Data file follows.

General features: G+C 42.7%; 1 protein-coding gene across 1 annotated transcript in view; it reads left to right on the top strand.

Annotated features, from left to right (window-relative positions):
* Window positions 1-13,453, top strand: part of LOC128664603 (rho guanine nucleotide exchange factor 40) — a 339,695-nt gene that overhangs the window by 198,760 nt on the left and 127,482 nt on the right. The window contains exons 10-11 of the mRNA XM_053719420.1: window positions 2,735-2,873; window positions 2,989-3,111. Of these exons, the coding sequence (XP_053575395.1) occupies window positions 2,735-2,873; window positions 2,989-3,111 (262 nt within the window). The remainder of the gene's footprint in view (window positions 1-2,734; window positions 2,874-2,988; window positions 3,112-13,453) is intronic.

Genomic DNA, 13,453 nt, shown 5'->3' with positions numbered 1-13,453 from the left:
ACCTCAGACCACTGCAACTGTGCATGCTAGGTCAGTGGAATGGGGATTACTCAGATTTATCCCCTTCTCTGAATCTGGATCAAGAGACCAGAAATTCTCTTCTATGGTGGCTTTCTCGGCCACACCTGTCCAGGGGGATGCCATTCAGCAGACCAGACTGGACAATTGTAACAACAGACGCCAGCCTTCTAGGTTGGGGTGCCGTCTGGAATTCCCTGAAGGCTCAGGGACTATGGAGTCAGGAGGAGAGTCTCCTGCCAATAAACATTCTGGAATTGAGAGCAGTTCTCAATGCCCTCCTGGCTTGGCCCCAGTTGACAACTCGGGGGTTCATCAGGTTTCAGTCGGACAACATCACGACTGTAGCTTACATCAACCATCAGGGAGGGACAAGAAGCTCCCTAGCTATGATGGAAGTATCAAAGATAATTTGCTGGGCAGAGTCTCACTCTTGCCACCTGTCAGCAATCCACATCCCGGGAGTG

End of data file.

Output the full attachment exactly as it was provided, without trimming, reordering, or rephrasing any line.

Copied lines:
General features: G+C 42.7%; 1 protein-coding gene across 1 annotated transcript in view; it reads left to right on the top strand.

Annotated features, from left to right (window-relative positions):
* Window positions 1-13,453, top strand: part of LOC128664603 (rho guanine nucleotide exchange factor 40) — a 339,695-nt gene that overhangs the window by 198,760 nt on the left and 127,482 nt on the right. The window contains exons 10-11 of the mRNA XM_053719420.1: window positions 2,735-2,873; window positions 2,989-3,111. Of these exons, the coding sequence (XP_053575395.1) occupies window positions 2,735-2,873; window positions 2,989-3,111 (262 nt within the window). The remainder of the gene's footprint in view (window positions 1-2,734; window positions 2,874-2,988; window positions 3,112-13,453) is intronic.

Genomic DNA, 13,453 nt, shown 5'->3' with positions numbered 1-13,453 from the left:
ACCTCAGACCACTGCAACTGTGCATGCTAGGTCAGTGGAATGGGGATTACTCAGATTTATCCCCTTCTCTGAATCTGGATCAAGAGACCAGAAATTCTCTTCTATGGTGGCTTTCTCGGCCACACCTGTCCAGGGGGATGCCATTCAGCAGACCAGACTGGACAATTGTAACAACAGACGCCAGCCTTCTAGGTTGGGGTGCCGTCTGGAATTCCCTGAAGGCTCAGGGACTATGGAGTCAGGAGGAGAGTCTCCTGCCAATAAACATTCTGGAATTGAGAGCAGTTCTCAATGCCCTCCTGGCTTGGCCCCAGTTGACAACTCGGGGGTTCATCAGGTTTCAGTCGGACAACATCACGACTGTAGCTTACATCAACCATCAGGGAGGGACAAGAAGCTCCCTAGCTATGATGGAAGTATCAAAGATAATTTGCTGGGCAGAGTCTCACTCTTGCCACCTGTCAGCAATCCACATCCCGGGAGTG